Lastly, I think that digital technologies offer very interesting tools for reflecting upon bioarchitecture but that the potential for generating a real bioarchitecture might in fact resides in pushing the limits of the digital realm to its extreme. I think that digital technologies can help to think how a bioarchitecture could emerge but that it might not be the digital realm that will ensure its actualization.

1 Massumi, B. (1998) Sensing the Virtual, Building the Insensible


3 Ibid.

4Kirschner, M. (2009) Variations in Evolutionary Biology in The Architecture of Variation p.30

5 Oksiuta, Z. (2008) Biological Habitat: Developing living Spaces in Sk-Interfaces: Exploring Borders – Creatin Membranes in Art, Technology and Society. Foundation for Arts and Creative Technologies/Liverpool University Press. p.134

6 Massumi, B. (1998) Sensing the Virtual, Building the Insensible


8 Ibid.

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More on Inter(intra)faces and Inter(intra)active Art

December 1, 2009 Leave a comment

I would like to bring some examples to supplement my previous post on interfaces. I will engage with two art examples that will help me to make “visible” the maybe “too philosophical” comments I made. I will start by giving a brief explanation of the two pieces I wish to focus on, and then relate them to the points I raised in my previous post: intrafaces, intra-activity, event value, staging situations. I will also relate them to other notions such as micropolitics, microperception, the collective. Lastly, I will articulate their relations to digital and analog processes.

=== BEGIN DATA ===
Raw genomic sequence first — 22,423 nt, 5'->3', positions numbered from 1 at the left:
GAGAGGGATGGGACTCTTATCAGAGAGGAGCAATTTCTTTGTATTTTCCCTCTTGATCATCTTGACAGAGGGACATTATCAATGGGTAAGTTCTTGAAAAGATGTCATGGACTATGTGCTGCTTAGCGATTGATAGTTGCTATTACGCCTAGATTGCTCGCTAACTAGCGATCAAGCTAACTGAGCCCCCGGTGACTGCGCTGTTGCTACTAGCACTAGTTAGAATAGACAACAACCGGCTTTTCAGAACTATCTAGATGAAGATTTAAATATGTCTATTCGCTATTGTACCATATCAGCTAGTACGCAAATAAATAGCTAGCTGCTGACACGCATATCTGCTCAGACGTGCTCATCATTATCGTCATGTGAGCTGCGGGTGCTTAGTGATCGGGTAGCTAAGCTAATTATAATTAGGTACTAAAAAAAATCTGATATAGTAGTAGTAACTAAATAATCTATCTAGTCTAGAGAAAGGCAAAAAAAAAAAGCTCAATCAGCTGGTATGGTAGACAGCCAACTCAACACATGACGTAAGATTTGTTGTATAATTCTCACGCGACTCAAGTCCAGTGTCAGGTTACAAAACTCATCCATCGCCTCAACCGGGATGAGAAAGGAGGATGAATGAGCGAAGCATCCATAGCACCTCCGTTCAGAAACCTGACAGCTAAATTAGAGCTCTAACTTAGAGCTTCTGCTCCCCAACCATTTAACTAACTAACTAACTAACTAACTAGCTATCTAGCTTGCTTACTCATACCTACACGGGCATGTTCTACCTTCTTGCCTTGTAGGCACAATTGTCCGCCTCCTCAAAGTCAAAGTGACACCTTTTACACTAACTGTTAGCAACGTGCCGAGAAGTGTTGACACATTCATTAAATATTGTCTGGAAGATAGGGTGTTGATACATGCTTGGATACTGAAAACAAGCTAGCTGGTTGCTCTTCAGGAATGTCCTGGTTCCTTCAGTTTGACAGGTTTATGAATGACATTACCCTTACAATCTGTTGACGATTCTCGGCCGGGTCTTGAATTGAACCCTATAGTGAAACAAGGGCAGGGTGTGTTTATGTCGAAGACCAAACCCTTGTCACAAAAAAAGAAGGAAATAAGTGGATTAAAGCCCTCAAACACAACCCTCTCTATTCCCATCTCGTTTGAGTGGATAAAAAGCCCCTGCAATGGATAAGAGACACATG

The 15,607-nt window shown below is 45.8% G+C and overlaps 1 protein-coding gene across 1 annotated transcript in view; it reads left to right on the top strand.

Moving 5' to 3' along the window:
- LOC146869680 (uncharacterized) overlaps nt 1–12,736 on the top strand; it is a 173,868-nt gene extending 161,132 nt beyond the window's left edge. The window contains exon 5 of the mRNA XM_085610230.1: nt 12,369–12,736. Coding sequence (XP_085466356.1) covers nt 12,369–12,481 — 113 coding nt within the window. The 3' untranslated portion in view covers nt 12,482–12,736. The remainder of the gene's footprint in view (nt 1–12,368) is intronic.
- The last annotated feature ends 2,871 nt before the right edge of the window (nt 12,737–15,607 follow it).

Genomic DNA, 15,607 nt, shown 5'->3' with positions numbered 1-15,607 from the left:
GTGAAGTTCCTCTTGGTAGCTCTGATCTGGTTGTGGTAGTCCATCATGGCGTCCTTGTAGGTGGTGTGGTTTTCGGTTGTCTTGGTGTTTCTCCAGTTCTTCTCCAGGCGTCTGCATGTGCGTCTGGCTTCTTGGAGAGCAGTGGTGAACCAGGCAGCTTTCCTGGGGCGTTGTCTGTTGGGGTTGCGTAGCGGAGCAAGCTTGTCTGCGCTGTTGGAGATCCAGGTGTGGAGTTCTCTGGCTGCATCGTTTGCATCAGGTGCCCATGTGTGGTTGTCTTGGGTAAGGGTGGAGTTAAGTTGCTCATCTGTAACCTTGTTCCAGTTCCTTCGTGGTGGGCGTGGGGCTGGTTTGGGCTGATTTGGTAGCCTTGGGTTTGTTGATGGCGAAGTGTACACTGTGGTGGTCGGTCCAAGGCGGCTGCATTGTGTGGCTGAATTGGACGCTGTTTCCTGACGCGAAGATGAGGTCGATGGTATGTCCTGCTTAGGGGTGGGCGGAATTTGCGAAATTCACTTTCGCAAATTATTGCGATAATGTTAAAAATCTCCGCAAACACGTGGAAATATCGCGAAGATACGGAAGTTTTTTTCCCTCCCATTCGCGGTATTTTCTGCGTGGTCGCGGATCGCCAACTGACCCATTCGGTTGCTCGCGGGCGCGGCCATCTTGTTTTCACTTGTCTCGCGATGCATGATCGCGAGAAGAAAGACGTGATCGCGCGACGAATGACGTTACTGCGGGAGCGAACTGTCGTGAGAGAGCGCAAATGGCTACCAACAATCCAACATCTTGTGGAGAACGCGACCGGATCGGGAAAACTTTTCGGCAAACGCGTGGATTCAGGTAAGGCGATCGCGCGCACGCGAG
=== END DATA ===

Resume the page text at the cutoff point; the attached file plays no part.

Voz Alta – Rafael Lozanno-Hemmer

The first project is Voz Alta (2008), a piece by Montreal based artists Rafael Lozanno-Hemmer. I will quote Lozanno-Hemmer’s description of the project as I don’t think I can explain it better than himself!

“Voz Alta (Loud Voice) is a memorial commissioned for the 40th anniversary of the student massacre in Tlatelolco, which took place on October 2nd 1968. In the piece, participants speak freely into a megaphone placed on the “Plaza de las Tres Culturas”, right where the massacre took place. As the megaphone amplifies the voice, a 10kW searchlight automatically “beams” the voice as a sequence of flashes: if the voice is silent the light is off and as it gets louder so does the light’s brightness. As the searchlight beam hits the top of the building of the Ministry of Foreign Affairs, now Centro Cultural Tlatelolco, it is relayed by three additional searchlights, one pointed to the north, one to the southeast towards Zócalo Square and one to the southwest towards the Monument to the Revolution. Depending on the weather, the searchlights could be seen from a 15Km radius, quietly transmitting the voice of the participants over Mexico City. Anyone around the city could tune into 96.1FM Radio UNAM to listen in live to what the lights were saying. When no one was participanting the light on the Plaza was off but the three lights on the building played back archival recordings of survivors, interviews with intellectuals and politicians, music from 1968 and radio art pieces commissioned by Radio UNAM. In this way the memory of the event was mixed with live participation.
Thousands of people participated in this project, without censorship or moderation. Participation included statements from survivors, street poetry, shout-outs, ad hoc art performances, marriage proposals, calls for protest and more”.1

D-Tower – Lars Spuybroek